why I don’t live in a tiny house.

less is the new more

When you want to change your life, you first have to accept where you are right now. I talk a lot about my goals to live zero waste and become more minimalist. While I’m not perfect, those two goals have shaped most of my decisions and efforts for more than a year, and that alone is progress.

However, I don’t want anyone to think I am hiding anything or being hypocritical. I don’t want the fact that I don’t yet live like a minimalist to detract from talking about my eventual goals. We all have to start somewhere. I’ve read about couples who decide to become more minimalistic and one day they sell most of their possessions and move into a tiny home or an RV. I read their blogs and follow their Instagrams! The beauty is they can work less, and live more. It sounds like the dream. I live vicariously through these bohemian spirits from my big ol’ suburban rambler and wonder why I didn’t find this inspiration earlier.

But I think the thing is, you have to have an “enough is enough” epiphany. And usually to get there, you have to have hit a point where your life just doesn’t FIT YOU anymore. And then, when you share that life with others, you have to compromise until those others have the same moment (if ever). It will be a long process for us, and I am accepting that.

So here’s the deal.

I have a 3400 sf house in the ‘burbs. Because a couple of years ago we finished our basement in time for my brother-in-law’s family to stay with us, we now have 6 bedrooms, 3 bathrooms, and 1.5 kitchens. We have a 3 car garage, two vehicles, a big fifth wheel camping trailer, and 3 tvs. We are not exactly living the minimalist lifestyle I daydream of constantly.

Believe it or not, though, it was actually a practical decision to buy this house. Our mortgage is now our only debt (as of last year). This house was government-owned when we bought it, and needed a LOT of love (despite being a few years old). But it was steal, we had equity from our last fixer-upper, and we knew it was a good investment. I don’t think I ever thought we’d live here for long. But now that we are closing in on our house being “finished,” and realizing that with a finished basement, this house is ridiculously huge for us, we’re in a weird place. At least in our area, we cannot downsize any time soon, without paying MORE. We could downsize and downgrade, yes, but ideally we would want to live in a smaller house with a bit of land, in a safe neighborhood. That criteria doesn’t much exist unless we wanted to have a larger house payment than we currently have. It doesn’t make sense for us any time soon, because we are in such a good situation financially with our too-big house. It’s a weird (First World) “problem” for a wannabe minimalist such as myself.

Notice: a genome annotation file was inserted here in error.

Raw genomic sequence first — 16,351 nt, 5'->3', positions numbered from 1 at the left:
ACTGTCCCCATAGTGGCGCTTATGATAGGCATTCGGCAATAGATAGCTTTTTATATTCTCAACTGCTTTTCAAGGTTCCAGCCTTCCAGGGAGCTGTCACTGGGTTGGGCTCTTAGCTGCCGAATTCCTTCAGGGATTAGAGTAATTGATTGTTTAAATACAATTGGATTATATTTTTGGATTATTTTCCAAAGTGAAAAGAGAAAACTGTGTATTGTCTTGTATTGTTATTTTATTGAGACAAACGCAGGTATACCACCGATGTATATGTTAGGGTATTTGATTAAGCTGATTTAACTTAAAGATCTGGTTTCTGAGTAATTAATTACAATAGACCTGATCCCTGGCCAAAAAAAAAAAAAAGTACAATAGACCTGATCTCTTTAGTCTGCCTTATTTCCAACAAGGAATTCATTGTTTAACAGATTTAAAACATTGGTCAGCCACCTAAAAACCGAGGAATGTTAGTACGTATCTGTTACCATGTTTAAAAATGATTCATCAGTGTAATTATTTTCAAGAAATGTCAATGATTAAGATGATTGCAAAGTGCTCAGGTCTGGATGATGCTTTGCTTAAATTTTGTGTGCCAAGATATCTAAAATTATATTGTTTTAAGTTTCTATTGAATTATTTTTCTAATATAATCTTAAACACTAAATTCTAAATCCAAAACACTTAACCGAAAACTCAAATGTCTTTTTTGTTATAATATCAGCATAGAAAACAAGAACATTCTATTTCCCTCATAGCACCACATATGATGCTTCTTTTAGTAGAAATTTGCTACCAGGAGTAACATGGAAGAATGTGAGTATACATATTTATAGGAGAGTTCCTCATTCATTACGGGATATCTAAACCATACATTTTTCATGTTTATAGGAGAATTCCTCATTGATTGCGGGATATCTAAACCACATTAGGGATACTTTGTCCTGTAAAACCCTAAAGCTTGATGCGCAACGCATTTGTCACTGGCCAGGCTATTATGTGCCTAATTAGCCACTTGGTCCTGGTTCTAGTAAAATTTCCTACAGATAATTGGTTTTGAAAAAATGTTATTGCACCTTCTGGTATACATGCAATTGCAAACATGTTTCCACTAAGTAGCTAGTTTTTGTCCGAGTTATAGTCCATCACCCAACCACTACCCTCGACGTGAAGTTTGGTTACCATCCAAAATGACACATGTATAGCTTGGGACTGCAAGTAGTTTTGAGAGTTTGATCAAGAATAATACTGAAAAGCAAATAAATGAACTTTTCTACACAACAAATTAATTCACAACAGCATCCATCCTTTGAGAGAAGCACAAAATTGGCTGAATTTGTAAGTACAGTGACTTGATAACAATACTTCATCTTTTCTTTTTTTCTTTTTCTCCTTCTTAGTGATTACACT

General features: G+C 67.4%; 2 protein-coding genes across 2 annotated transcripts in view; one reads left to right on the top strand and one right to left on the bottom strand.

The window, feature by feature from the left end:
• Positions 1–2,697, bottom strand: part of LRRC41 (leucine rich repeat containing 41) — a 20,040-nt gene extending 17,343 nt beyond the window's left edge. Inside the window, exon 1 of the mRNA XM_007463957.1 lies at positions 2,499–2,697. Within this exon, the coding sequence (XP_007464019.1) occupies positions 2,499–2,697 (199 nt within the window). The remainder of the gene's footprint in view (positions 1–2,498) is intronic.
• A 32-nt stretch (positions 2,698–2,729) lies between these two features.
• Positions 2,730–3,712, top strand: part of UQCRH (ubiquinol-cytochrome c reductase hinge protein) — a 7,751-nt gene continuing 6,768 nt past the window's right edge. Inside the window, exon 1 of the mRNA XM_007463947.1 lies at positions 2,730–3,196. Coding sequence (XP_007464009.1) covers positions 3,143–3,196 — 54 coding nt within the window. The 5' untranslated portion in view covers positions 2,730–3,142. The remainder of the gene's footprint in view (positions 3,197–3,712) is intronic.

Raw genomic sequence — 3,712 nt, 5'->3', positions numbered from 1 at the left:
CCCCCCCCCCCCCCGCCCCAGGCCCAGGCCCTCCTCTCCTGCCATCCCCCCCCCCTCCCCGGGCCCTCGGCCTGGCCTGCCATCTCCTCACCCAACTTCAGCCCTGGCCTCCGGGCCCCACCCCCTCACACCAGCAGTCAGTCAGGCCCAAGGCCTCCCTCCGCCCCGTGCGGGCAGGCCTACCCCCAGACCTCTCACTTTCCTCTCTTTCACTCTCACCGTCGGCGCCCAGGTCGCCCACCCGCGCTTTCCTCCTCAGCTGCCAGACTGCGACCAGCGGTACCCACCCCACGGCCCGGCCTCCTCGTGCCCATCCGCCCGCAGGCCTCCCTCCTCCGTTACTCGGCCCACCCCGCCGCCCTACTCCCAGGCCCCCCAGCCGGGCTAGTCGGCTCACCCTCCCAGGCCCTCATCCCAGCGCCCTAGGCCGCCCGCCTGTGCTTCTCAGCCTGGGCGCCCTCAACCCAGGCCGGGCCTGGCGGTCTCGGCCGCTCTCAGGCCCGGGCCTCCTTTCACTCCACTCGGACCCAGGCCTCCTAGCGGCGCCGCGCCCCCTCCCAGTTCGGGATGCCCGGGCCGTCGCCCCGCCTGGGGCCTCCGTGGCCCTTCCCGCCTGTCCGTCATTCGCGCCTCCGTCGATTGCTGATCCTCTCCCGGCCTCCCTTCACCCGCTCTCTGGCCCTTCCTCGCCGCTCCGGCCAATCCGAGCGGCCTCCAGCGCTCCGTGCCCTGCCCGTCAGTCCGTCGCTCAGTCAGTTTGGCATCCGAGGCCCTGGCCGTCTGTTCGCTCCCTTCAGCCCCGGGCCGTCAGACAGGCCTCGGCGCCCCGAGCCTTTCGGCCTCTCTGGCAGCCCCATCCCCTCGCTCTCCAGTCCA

I think we’d make the switch for the right place. Even if we weren’t getting the square-footage bang for our buck we have with our current home, we’d do it if we loved the house, neighborhood, school district, etc. At least I would. But so far we haven’t found that. Perhaps one day.

In the meantime, I don’t want to feel like I can’t still chip away at my goals of having a simpler life. Just because I have more house than we need doesn’t mean I need to fill it. When we finished our basement, we doubled our square footage, but we only bought a couple of items; and I’m even in the process of selling off some small furniture pieces we have had stored away. We will have two completely empty bedrooms, and many of our other rooms will be pretty sparse. I’m ok with it. I like the space, and feeling like everything can breathe.

Even though I get overwhelmed and impatient sometimes, I like the process of easing into a more minimalist life: decreasing our possessions, increasing the value of our home with our DIY-spirit, committing to less, focusing on our long-term financial goals. All of those things will make us more free to jump on an opportunity to downsize when the time is right, whenever that may be.

315,532,800 seconds

weddingTen years ago, I married my BFF. It’s hard to believe it’s been a decade already. I don’t know if I’ve done any wedding-y posts (a few anniversary shoutouts, yes, but no details) so our ten year anniversary seems like a good time for a wedding story.

We dated through nearly all of high school and college. I graduated in December 2004, and we were engaged in February of 2005. The whole thing was a pretty good indication of our future relationship: One afternoon we decided to get married, and I chose my own modest ring. That’s the story we will tell our children, and while it may not seem very exciting, it’s perfect to me. There was something very feminist about making a joint engagement decision and choosing my own ring.